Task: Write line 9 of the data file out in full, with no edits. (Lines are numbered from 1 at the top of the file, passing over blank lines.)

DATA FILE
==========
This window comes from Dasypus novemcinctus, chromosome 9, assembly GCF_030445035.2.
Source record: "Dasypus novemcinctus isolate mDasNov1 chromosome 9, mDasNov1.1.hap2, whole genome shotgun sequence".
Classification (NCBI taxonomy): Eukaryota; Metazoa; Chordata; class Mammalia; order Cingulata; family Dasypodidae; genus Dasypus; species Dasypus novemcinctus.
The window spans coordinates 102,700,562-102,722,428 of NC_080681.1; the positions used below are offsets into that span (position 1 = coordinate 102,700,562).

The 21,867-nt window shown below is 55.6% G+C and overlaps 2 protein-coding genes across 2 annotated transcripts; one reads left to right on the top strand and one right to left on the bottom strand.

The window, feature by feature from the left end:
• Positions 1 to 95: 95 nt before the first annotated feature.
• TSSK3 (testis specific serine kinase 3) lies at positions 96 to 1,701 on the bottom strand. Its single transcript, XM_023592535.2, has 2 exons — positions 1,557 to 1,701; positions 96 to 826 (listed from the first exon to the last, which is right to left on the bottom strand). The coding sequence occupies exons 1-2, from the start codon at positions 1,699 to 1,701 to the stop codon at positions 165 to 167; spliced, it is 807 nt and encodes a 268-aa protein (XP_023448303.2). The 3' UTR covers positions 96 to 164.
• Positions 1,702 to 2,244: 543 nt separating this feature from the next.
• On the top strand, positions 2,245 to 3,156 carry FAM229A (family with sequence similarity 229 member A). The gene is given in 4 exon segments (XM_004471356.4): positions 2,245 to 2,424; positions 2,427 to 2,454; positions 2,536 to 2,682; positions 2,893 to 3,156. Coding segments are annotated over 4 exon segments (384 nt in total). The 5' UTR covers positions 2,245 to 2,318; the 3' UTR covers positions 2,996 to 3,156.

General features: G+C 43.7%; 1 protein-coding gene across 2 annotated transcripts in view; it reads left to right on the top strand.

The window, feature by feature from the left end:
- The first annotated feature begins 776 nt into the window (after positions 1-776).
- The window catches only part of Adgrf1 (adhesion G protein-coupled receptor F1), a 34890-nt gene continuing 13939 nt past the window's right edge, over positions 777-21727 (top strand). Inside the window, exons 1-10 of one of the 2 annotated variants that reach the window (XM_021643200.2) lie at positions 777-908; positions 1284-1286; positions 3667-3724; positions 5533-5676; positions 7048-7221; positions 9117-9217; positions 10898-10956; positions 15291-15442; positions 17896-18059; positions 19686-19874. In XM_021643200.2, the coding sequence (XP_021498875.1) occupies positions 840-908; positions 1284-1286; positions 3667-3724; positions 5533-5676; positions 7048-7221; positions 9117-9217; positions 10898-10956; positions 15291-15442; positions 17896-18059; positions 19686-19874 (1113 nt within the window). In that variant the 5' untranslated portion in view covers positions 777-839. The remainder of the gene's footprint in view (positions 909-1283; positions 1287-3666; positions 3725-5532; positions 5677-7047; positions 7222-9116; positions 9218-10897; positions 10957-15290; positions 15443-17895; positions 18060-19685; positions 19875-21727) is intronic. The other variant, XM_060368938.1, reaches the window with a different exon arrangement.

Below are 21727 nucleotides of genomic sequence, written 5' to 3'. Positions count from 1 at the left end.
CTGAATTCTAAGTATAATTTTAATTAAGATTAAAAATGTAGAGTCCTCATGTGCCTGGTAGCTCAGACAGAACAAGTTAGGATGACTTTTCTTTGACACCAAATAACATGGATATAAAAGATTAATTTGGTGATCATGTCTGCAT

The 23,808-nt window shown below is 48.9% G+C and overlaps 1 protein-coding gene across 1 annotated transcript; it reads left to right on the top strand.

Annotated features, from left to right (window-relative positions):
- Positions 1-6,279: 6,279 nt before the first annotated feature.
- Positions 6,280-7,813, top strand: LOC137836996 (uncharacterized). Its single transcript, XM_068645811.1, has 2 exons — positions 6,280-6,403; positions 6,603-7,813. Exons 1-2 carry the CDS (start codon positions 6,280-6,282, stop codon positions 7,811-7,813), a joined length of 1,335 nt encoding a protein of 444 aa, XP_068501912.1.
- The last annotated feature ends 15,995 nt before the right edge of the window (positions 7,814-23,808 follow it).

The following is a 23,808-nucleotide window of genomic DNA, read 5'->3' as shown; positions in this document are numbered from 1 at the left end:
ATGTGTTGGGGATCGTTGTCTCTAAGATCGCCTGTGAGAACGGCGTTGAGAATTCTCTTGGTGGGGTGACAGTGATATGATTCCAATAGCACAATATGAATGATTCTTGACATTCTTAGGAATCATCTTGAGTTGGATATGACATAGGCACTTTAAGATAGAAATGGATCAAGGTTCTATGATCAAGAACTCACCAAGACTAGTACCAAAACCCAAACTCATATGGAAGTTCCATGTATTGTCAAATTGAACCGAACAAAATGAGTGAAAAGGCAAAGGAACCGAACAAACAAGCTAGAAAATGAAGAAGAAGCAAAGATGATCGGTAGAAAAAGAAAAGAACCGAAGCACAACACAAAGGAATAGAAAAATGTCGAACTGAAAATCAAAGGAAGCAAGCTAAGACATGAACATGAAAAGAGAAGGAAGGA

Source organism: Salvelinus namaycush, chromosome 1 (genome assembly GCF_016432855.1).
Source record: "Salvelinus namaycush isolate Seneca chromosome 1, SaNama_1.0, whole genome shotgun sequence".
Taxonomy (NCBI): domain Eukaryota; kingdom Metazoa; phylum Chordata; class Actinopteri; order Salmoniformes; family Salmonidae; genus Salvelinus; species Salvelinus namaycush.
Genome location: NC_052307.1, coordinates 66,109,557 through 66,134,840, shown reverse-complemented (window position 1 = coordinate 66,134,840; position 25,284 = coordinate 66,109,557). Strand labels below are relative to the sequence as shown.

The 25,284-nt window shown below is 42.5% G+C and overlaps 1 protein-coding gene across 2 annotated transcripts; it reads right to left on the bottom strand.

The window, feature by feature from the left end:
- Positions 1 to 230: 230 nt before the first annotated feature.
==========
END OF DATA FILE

• Positions 1,702 to 2,244: 543 nt separating this feature from the next.